The Buffalo freegans profiled by Jake Halpern in this NYT magazine piece from a few weeks ago seem like a case for some Kranton-Akerlof identity economics, the basic concepts of which are well presented in this review by Tom Slee.
Freegans purport to be proud freeloaders off the wasteful consumer society: they are “dedicated to salvaging what others waste and — when possible — living without the use of currency,” Halpern writes. Yet the identity is a fragile facade, and not merely because it is incoherent, as Halpern explains: “Freegans maintain that by salvaging waste, they diminish their need for money, which allows them to live a more thoughtful, responsible and deliberate existence. But if they succeed in their overriding goal, and society ends up becoming less wasteful, the freegan lifestyle will no longer be possible.” The freegan identity, in the case that Halpern covers in the article, relies on institutional support that masks the way they actually help the society they profess to scorn.
The freegans’ oppositional identity is something that can be factored in, game theory style, by institutional agents when dealing with them and trying to orient them toward helping contribute to the system they think they are leeching off of. That is, freegans want to provide useful services to the existing economy, but only if it makes them feel like outcasts from that economy. Their practices can only produce the outsider identity they hope for with the help of some ideologically oriented playacting from the broader establishment:
Eventually, one of the city’s “board-up crews,” which seal off abandoned homes, discovered the squatters and reported them to Judge Henry Nowak at the city’s housing court…. He was approached by a group of neighbors who lived near the mansion. They said they wanted to discuss the squatters. To the judge’s astonishment, the neighbors praised the young people, saying that they had kept the thieves, drug dealers and arsonists away. What’s more, they attested, the squatters were fixing up the place, making it less of an eyesore. Their presence, and the fact that the mansion was now occupied, had made it easier for people on the block to get homeowners’ insurance. Odd as it seemed, the freegan kids helped stabilize the neighborhood, and the concerned neighbors wanted them to stay. “They said, ‘Don’t you dare kick those kids out of the house!’ ” Judge Nowak told me.
After this encounter, the judge found himself in a difficult situation. “I was left with two options essentially,” he told me. “One would be to put the house in receivership, where I would tell all of these children that if they want to stay, they have to now pay rent.” This option was problematic, Nowak said, because the squatters were “enamored with the fact that they moved into a house that wasn’t theirs,” and given their freegan sensibilities, they would not consent to paying rent. Or, Judge Nowak explained, “I could essentially let things stay as they are and trust that the children are going to make the repairs to the property.”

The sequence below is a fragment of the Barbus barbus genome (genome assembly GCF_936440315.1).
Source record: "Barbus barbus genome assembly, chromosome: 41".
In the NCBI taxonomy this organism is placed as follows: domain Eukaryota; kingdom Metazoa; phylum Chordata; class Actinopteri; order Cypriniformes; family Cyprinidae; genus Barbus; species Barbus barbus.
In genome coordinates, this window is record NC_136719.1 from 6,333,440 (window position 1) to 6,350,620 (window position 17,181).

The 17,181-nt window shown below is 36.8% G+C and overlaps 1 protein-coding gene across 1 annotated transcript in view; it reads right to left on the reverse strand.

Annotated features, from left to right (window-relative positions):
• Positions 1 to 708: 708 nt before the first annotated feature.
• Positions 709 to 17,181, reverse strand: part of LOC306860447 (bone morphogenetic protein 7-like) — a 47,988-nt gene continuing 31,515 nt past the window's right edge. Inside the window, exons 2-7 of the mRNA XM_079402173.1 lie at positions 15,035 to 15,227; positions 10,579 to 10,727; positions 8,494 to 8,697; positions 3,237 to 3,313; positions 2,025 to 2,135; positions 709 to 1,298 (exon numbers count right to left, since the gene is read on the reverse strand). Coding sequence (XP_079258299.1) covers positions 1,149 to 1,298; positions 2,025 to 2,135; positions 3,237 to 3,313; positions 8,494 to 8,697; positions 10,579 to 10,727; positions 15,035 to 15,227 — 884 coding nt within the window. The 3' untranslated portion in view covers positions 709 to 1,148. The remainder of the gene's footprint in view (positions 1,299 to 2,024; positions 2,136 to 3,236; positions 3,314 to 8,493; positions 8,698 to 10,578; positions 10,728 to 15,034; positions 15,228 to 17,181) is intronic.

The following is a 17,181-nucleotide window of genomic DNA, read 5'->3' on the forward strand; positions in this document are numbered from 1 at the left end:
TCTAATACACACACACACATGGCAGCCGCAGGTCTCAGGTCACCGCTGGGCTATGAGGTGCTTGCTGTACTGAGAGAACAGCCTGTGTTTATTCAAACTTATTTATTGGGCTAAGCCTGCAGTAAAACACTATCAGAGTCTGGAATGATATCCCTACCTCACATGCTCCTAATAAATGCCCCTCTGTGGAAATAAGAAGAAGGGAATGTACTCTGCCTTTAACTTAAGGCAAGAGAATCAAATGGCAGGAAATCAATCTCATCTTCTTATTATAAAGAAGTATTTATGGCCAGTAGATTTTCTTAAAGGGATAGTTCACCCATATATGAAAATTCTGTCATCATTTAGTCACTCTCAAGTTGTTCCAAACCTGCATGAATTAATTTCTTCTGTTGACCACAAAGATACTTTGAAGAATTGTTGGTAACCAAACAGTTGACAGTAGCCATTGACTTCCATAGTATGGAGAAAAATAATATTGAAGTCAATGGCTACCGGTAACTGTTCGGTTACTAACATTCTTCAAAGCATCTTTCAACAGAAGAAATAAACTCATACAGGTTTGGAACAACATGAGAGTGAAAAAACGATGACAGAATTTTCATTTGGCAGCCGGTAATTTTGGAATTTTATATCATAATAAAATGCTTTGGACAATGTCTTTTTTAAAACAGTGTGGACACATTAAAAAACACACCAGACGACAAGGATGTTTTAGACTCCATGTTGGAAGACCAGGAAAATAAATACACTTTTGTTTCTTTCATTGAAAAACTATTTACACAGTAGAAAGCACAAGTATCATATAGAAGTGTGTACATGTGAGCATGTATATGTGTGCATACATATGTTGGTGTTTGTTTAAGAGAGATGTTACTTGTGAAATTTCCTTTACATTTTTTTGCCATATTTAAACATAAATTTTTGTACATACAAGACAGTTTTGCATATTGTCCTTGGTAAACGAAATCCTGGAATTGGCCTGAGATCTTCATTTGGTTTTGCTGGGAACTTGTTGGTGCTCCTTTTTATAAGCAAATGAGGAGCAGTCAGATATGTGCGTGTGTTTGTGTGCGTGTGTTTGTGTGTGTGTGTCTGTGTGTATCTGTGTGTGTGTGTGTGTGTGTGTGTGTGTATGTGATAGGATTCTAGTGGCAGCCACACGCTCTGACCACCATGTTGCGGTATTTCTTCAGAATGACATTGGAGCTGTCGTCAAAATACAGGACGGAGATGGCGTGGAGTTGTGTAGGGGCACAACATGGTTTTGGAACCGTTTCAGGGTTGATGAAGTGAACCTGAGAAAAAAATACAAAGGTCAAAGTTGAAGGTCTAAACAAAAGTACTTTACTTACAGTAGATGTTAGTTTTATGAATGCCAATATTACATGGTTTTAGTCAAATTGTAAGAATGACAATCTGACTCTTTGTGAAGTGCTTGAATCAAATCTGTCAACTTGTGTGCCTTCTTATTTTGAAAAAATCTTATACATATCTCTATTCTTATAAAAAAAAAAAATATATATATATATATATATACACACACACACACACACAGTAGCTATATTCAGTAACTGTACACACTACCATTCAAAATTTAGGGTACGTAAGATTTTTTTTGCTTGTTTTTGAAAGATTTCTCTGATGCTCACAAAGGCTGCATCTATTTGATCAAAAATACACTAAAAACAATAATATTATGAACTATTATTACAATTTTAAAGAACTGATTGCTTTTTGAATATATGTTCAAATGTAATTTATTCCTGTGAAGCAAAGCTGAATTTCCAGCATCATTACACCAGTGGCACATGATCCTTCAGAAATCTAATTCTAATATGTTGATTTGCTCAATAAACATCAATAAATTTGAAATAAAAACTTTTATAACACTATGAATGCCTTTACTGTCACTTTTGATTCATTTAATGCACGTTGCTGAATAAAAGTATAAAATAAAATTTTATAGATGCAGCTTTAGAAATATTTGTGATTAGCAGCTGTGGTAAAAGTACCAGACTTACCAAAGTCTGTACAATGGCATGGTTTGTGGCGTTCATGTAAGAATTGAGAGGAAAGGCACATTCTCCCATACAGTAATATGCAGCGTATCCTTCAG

For the time being, the judge decided to let the squatters stay. “It was a close call,” he told me. “It was an awfully close call.”
The freegans had basically embraced the quintessential bourgeois ethos of property improvement and had only a veil of radicalism to prevent themselves from recognizing that. Insiders—the bourgeois neighbors—had to try to accommodate the freegans’ outsider status to continue to reap the benefits of their dirty work. Eventually they had to buy into the system overtly:
The squatters had already paid off back taxes and were paying utility bills — not the most orthodox of freegan practices — but, as they saw it, they were still beating the system. Ownership would, arguably, catapult them into the ranks of propertied classes.
“Many of us in the house see the whole system of private property as being something that oppresses people,” Tim said. “And if we owned the place, suddenly we’d be the ones kicking people out or the ones calling the cops.” But, in the end, Tim said, ownership was “a necessary step to keep the project alive.”
The obvious question at that point is, What does the “project” consist of? Is it still a freegan project, or has it evolved into an experiment in cooperative living within the institutions of consumer capitalism? It seems to me that freegan identity is probably a liability that prevents the more widespread acceptance of such experiments that might actually alter the institutions of capitalism for the better. But is there a way to motivate individuals to participate in such projects without baiting the hook with the promise of a oppositional, self-aggrandizing identity?
The complexity of that problem—how to cultivate people who want to live in a “community economy” without their being stuck in capitalism’s model of individuality—is evoked in this introduction to J.K. Gibson-Graham’s The End of Capitalism (As We Knew It), which is a condensation of A Postcapitalist Politics by the same author. Freeganism could potentially reveal alternatives to capitalism, alternative subject positions to inhabit (i.e. a different way to go about living, with entirely different guiding values and principles), but only if it abandons an ideology that is parasitical upon capitalism and emphasize instead communal approaches to production, consumption, distribution, and subjectivity—reorganizing the sorts of markets we have and the sorts of people we become when we inhabit them.